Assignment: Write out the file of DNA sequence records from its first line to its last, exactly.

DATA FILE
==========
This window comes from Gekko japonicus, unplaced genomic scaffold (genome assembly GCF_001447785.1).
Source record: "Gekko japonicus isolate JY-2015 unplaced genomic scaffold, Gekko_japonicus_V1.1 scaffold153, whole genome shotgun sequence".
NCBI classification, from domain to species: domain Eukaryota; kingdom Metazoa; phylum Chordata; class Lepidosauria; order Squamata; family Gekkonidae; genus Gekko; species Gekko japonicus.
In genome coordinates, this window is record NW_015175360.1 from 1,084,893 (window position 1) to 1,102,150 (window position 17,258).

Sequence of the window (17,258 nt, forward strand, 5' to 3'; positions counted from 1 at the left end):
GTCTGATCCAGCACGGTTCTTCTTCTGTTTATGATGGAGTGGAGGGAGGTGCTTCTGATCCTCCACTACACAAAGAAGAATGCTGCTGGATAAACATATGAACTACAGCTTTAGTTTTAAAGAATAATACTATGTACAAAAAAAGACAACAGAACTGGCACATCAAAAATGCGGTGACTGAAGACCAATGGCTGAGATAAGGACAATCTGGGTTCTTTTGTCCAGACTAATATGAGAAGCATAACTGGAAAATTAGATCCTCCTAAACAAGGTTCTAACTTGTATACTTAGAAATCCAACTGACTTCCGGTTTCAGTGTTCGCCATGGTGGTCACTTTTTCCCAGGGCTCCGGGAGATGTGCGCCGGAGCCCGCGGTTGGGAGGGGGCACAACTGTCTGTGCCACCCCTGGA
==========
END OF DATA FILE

This window comes from Gekko japonicus, unplaced genomic scaffold (genome assembly GCF_001447785.1).
Source record: "Gekko japonicus isolate JY-2015 unplaced genomic scaffold, Gekko_japonicus_V1.1 scaffold153, whole genome shotgun sequence".
NCBI classification, from domain to species: domain Eukaryota; kingdom Metazoa; phylum Chordata; class Lepidosauria; order Squamata; family Gekkonidae; genus Gekko; species Gekko japonicus.
In genome coordinates, this window is record NW_015175360.1 from 1,084,893 (window position 1) to 1,102,150 (window position 17,258).

Sequence of the window (17,258 nt, forward strand, 5' to 3'; positions counted from 1 at the left end):
GTCTGATCCAGCACGGTTCTTCTTCTGTTTATGATGGAGTGGAGGGAGGTGCTTCTGATCCTCCACTACACAAAGAAGAATGCTGCTGGATAAACATATGAACTACAGCTTTAGTTTTAAAGAATAATACTATGTACAAAAAAAGACAACAGAACTGGCACATCAAAAATGCGGTGACTGAAGACCAATGGCTGAGATAAGGACAATCTGGGTTCTTTTGTCCAGACTAATATGAGAAGCATAACTGGAAAATTAGATCCTCCTAAACAAGGTTCTAACTTGTATACTTAGAAATCCAACTGACTTCCGGTTTCAGTGTTCGCCATGGTGGTCACTTTTTCCCAGGGCTCCGGGAGATGTGCGCCGGAGCCCGCGGTTGGGAGGGGGCACAACTGTCTGTGCCACCCCTGGA